Richmond Fontaine

Richmond Fontaine


On a night when thousands line the streets of Manchester to welcome home Olympic and Paralympian heroes, a small group of diehards converge on The Deaf Institute to celebrate the achievements of alt-American rockers Richmond Fontaine who, after almost 22 years, have decided to call it a day.

The sold out show is part of a farewell tour for a band that’s not going out with a whimper or against a backdrop falling relationships. Instead, they are leaving the stage on something of a high after the release of the excellent album, You Can’t Go Back if There’s Nothing to Go Back To, earlier in the year.

Front man Willy Vlautin will continue playing with Richmond Fontaine drummer Sean Oldham and bassist Freddy Trujillo, in his other band The Delines, but he has decided to park Richmond Fontaine and step out of the musical spotlight to concentrate on his burgeoning novel writing career. Lead guitarist, Dan Eccles, has other projects lined up.

Those that arrived early were treated to a short set from Jerry Joseph, who has come over from America with Richmond Fontaine. He is very much in keeping with the plaintive and brutally honest songwriting of the headliners. The song ‘Giraffes’ is about an emotional night spent watching his favourite band alongside a girl dressed in a giraffe costume similarly overcome by the emotion of the performance. He has a new album out called By The Time Your Rocket Gets To Mars, on the evidence of his five song set tonight that is worth checking out.

Next up, is Peter Bruntnell, an English folk singer who has a good line in self-deprecatory wit and songs with character. There are protest songs about disparate subjects such as Facebook addiction and the plight of the tin mining community of Cornwall. He is joined Danny Williams on double bass, a native of Manchester.

There’s much to enjoy with his set, the highlights include ‘Long Way From Home’. Which he describes as “a song about moving to the coast and your wife leaves you. And you take too many drugs. That hasn’t happened yet, but it could do any day now.” ‘Here Come the Swells’ is a song about a how a local beauty spot by his home, that was turned into a housing estate that no one could afford.

In typically understated fashion Richmond Fontaine arrive on stage. There might not be too many surprises in the set list tonight, as the band had thrown the selections for this tour over to its fans on social media. So those present have a good idea what to expect.

The night is a celebration, but its one that’s tinged with sadness given that it will be the last time that many of these songs will be performed live under the Richmond Fontaine banner.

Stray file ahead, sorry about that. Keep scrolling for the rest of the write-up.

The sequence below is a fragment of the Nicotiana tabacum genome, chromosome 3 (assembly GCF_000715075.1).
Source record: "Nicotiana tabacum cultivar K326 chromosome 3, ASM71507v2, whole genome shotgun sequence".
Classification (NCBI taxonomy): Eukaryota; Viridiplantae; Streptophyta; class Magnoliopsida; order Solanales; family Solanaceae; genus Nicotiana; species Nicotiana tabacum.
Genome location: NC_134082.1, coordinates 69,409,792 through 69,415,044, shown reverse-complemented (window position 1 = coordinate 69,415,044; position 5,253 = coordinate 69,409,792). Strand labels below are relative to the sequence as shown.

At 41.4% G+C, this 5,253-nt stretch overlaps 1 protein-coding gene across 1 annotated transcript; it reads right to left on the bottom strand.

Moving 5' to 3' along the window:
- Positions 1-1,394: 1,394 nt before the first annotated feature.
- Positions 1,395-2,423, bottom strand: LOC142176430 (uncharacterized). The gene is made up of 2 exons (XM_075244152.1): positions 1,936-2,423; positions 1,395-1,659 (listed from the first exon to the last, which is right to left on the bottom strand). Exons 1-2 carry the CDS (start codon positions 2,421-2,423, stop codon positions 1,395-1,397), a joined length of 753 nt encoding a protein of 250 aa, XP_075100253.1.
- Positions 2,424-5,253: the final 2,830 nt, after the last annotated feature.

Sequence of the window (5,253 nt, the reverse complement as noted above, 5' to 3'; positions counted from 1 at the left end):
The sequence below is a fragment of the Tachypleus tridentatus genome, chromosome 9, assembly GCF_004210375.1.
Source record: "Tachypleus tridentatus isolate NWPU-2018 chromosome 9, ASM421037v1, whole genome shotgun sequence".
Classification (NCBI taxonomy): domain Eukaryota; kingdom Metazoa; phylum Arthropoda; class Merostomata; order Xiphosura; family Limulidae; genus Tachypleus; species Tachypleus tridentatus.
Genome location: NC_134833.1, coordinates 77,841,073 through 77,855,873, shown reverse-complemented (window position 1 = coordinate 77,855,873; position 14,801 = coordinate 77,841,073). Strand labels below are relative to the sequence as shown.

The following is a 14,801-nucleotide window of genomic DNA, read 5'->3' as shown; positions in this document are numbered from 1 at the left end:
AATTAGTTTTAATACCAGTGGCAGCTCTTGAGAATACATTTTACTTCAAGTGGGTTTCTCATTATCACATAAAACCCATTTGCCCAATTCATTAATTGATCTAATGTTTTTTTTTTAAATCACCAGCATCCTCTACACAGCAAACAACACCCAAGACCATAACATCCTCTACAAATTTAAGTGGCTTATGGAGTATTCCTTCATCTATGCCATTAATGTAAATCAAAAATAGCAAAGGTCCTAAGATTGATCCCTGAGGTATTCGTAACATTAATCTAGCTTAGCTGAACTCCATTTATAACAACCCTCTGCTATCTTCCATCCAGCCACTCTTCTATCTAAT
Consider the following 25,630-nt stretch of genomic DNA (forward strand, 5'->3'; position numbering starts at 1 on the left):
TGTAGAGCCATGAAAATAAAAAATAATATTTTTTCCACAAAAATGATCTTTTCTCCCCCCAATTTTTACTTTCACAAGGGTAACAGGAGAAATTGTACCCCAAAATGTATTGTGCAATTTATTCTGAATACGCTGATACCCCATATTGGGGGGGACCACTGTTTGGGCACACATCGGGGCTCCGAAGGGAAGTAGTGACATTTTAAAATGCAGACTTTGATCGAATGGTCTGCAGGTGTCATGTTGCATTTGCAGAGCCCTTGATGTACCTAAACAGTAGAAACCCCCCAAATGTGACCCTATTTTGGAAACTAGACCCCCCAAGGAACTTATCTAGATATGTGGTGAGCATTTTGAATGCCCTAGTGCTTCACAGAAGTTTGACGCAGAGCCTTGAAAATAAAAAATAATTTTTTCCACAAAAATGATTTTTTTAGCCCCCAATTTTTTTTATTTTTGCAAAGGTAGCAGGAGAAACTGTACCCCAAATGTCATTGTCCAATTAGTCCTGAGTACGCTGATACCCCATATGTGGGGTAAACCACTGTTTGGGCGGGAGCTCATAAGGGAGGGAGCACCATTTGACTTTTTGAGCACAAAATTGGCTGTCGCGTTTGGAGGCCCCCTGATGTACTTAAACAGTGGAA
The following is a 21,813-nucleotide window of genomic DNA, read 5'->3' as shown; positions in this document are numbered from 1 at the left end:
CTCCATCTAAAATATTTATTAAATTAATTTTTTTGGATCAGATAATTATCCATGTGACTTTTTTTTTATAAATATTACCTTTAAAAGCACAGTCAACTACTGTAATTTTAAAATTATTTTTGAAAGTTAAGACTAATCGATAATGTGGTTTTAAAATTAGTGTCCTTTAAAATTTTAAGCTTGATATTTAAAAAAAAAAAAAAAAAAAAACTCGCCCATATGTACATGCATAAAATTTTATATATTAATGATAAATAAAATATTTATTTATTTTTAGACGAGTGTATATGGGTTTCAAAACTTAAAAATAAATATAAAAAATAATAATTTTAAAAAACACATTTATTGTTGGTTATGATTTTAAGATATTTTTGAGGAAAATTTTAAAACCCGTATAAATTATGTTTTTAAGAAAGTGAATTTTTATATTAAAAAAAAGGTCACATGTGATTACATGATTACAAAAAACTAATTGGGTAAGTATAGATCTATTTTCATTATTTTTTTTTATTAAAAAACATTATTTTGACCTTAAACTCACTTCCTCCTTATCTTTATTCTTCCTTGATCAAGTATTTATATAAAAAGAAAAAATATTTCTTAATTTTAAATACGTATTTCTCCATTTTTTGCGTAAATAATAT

Vlautin and co, have gathered a loyal fan base over years with their distinctive brand of alt-country rock. He pays tribute to those that have given support to the band down the years in Manchester. He recalls a gig 13 years ago at the Briton’s Protection, where the band stayed as guests of ‘Bernie’. For having the patience of putting up a group of musicians, “she deserves all the free drinks that she can get.” 
She was in the room to accept the thanks and hopefully the free drinks too.

They rip through a raucous version of ‘Lost in the Trees’, from 2011’s The High Country, this is the point that my appreciation of the band started. I’m still kicking myself that I hadn’t gotten to them sooner.

For a natural storyteller like Vlautin, the in-between song chatter is as good as the tunes themselves. There was a great tale about decorating a house, in lieu of payment for recording sessions. According to Vlautin, in his usual self-deprecatory manner, said that ‘Post To Wire ‘(from the eponymous album) is the band’s “only semi-catchy song. Not like the usual depressing shit that I write.”

It was a night of memories and recollections. ‘Exit 194b’ evokes memories for Vlautin about the house that he lived in when he was younger. “It had popcorn ceilings that looked like the moon,” says the front man “We hardly do this, as it’s kind of sad. As one of the guys from that time didn’t make it.” Another evocation of the passing of time.

They close with ‘Lost in this World’ that might just be the perfect song to sum up the collective works of the band. It has an added sadness and poignancy given it was probably the last time it would be heard in this context. There was another heartfelt thanks from the band for the support down the years.

With that they left the stage, possibly never to return as Richmond Fontaine. It would be a shame if this collection of songs weren’t performed again, but for now we can savour the back catalogue that confirms that they are one of the great bands of their generation.

Richmond Fontaine  Official | Bandcamp